When former NBC anchor Matt Lauer was fired from the network and his gig on “Today” in November 2017, a widely circulated memo from NBC brass owed the sacking to alleged “inappropriate sexual behavior” that had been reported by another NBC employee mere hours before. In the days that followed, more details were revealed about Lauer’s alleged misdeeds, running the gamut from gifting sex toys to colleagues to exposing himself to another staffer.
Yet the original complaint, which alleged that Lauer behaved inappropriately towards towards a fellow NBC employee in a sexual manner for several months, starting at the Sochi Olympics in 2014, remained mostly vague in the weeks that followed.
Ronan Farrow’s upcoming book “Catch and Kill,” which mostly focuses on his investigation of Harvey Weinstein, also includes new details about Lauer’s alleged misconduct, including an interview with Lauer’s original accuser herself. Variety reports that the “most explosive interview in the book is with Brooke Nevils, the former NBC News employee” whose complaint against Lauer was directly referred to in the original firing memo. Farrow’s interview with Nevils, however, paints a picture that goes far beyond acts of “inappropriate sexual behavior” and alleges that the network long knew about the complaints against Lauer.
Per Variety, in “Catch and Kill,” Nevils “alleges that at the 2014 Sochi Olympics, Lauer anally raped her in his hotel room.” At the time, Nevils was working with former “Today” co-anchor Meredith Vieira on Olympics coverage and, “one night over drinks with Vieira at the hotel bar where the NBC News team was staying, they ran into Lauer, who joined them. At the end of the night, Nevils, who’d had six shots of vodka, ended up going to Lauer’s hotel room twice — once to retrieve her press credential, which Lauer had taken as a joke, and the second time because he invited her back.”
Nevils told Farrow that during the second visit to Lauer’s room, the former anchor “pushed her against the door and kissed her. He then pushed her onto the bed, ‘flipping her over, asking if she liked anal sex,’ Farrow wrote. ‘She said that she declined several times.'”
Farrow writes that Nevils repeatedly told Lauer that she was not interested and that he “just did it” and “the encounter was excruciatingly painful.” The former NBC employee told Farrow, “It was nonconsensual in the sense that I was too drunk to consent. It was nonconsensual in that I said, multiple times, that I didn’t want to have anal sex.”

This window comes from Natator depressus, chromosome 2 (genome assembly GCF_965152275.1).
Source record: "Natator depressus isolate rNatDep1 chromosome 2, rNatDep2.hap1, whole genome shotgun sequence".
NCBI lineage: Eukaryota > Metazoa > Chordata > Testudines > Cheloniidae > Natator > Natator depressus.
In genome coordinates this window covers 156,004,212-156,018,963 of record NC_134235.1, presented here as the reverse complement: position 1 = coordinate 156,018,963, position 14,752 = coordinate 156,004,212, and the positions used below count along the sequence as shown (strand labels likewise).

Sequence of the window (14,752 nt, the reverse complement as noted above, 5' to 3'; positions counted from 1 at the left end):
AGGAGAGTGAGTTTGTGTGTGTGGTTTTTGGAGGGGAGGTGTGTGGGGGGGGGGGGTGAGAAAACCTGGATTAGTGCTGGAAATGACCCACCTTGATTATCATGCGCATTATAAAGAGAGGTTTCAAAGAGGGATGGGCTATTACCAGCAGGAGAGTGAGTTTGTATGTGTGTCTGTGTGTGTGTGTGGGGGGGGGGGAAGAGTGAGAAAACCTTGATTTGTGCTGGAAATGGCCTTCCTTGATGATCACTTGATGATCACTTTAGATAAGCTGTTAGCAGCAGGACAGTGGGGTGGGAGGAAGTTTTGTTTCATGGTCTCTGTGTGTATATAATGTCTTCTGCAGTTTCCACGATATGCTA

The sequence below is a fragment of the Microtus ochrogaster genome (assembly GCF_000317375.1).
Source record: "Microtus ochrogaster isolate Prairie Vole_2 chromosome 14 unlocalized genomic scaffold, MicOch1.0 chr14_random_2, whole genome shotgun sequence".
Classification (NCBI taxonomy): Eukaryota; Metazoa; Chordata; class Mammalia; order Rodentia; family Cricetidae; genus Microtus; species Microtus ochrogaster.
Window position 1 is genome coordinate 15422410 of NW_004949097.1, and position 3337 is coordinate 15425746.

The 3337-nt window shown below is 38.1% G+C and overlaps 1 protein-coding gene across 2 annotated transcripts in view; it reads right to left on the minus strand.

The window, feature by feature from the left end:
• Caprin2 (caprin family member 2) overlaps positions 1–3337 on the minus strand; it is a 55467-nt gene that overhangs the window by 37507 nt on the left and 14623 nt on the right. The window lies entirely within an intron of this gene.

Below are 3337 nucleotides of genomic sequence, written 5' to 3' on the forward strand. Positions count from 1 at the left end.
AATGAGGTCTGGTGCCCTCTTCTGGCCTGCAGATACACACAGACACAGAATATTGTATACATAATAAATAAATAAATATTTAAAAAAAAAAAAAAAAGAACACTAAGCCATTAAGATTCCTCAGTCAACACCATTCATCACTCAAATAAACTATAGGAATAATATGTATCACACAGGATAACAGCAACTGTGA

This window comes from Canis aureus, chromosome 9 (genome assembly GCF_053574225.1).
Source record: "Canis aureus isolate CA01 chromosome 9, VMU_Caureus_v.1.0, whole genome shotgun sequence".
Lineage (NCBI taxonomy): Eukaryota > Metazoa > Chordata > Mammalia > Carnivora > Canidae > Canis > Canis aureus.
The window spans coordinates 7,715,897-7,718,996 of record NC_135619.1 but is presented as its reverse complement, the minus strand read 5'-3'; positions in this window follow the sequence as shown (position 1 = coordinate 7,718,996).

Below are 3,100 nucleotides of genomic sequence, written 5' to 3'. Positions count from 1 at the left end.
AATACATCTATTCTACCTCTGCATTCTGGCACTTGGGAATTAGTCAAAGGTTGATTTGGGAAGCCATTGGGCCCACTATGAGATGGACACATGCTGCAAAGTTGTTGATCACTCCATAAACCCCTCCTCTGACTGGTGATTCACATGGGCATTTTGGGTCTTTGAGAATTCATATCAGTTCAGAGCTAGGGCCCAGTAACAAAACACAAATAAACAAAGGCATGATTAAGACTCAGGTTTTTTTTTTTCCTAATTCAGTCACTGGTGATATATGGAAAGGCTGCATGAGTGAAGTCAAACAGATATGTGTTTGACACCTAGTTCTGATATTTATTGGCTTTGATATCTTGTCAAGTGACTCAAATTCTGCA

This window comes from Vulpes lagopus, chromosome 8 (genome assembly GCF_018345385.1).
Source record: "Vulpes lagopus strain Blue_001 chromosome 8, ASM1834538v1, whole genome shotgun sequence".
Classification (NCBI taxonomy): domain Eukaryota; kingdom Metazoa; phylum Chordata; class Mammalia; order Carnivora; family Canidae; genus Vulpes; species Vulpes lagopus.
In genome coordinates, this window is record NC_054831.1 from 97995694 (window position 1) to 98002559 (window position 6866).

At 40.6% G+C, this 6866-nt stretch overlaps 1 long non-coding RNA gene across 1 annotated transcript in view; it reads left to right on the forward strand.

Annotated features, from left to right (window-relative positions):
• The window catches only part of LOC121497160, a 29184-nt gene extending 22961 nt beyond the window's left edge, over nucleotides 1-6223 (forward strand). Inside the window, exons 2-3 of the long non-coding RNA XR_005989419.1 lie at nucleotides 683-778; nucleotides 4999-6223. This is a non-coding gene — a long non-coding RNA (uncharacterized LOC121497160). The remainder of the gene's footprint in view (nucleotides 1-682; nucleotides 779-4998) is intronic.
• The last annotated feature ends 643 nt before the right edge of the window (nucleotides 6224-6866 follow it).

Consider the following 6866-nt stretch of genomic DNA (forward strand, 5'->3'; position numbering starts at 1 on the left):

After the alleged rape in Sochi, Nevils told Farrow she had more sexual encounters with Lauer. Farrow writes in the book, “What is not in dispute is that Nevils, like several of the women I’d spoken to, had further sexual encounters with the man she said assaulted her.” Nevils told Farrow, “This is what I blame myself most for. It was completely transactional. It was not a relationship.”
In the months that followed, Nevils alleged she told multiple people at NBC about what had happened with Lauer, despite being afraid of the control she perceived the high-powered NBC anchor had over her young career. Nevils told Farrow that there were no repercussions for Lauer, despite her repeated telling of the story, until the fall of 2017 when “the post-Harvey Weinstein reckoning led former ‘Today’ colleagues to ask her about Lauer.”
After telling a “distraught” Vieira about the incident, the former anchor encouraged Nevils to officially go to NBC Universal human resources with her allegations. Lauer was fired soon after. Variety adds that, “though Nevils had been promised anonymity by human resources, [chairman of NBC News and MSNBC Andrew] Lack saying internally that the encounter had happened at Sochi limited the possibilities of complainants — and soon, everyone knew it was Nevils.”
Nevils went on medical leave in 2018, and despite telling Farrow she was not interested in a payout, was given a seven figure deal to leave the network.
Variety also shares that sources at NBC News say they haven’t read the book yet (and they’ve not responded to the outlet’s request for comment), “but they plan to defend the company’s decisions against Farrow’s claims.”
You can read more over on Variety. Farrow’s book will be released on October 15.